If the regulatory agenda announced this week by President Trump are carried out, the Clean Air Act so strongly fought by Scott Pruitt when he was Oklahoma Attorney General will be history in ten years. In short, the plan is on the chopping block.
“We’re lifting restrictions on American energy, and we’ve ended the war on coal,” said the President. “We have clean coal, beautiful, clean coal, another source of energy.”
Now led by Pruitt, the EPA announced that 54 deregulatory actions were taken in 2017.
“EPA’s plan balances its statutory requirements to issue regulations and its commitment to providing regulatory certainty through improvements to existing regulations that were flawed, outdated, ineffective or unnecessarily burdensome,” said Pruitt in a statement.
While the EPA is about a month behind its plan to decide whether to replace the Clean Power Plan, it’s moving ahead to repeal Obama administration climate rule for power plants, another rule fought by Pruitt in his previous days as Attorney General. The agency hopes to have a final rule ready in the fall of next year.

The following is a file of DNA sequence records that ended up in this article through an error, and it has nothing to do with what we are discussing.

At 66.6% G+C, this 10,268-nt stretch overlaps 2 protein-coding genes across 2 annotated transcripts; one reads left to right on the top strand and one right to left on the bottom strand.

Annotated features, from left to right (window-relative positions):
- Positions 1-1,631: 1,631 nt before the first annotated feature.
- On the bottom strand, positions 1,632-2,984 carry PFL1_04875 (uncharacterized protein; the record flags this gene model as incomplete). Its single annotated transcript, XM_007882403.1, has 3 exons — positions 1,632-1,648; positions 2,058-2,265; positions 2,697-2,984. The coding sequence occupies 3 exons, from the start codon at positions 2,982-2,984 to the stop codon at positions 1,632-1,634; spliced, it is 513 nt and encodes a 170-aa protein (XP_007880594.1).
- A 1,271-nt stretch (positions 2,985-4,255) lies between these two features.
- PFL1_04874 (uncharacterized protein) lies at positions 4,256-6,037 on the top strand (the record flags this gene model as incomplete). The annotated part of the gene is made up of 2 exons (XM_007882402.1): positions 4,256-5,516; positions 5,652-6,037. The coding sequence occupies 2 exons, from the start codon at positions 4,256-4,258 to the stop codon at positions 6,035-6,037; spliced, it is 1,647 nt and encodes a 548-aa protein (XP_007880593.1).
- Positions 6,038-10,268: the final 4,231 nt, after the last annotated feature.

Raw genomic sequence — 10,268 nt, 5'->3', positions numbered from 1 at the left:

Instead of a systemwide approach used by the Obama administration, the new power plant rule will consider the best system of emissions reductions as applying only to individual stationary sources.
The administration agenda states that the repeal of the Clean Power Plan would avoid $33 billion in compliance costs. But the agenda indicated it is still reviewing the regulations for new and modified power plants and there is no clear timeline when the review might take place.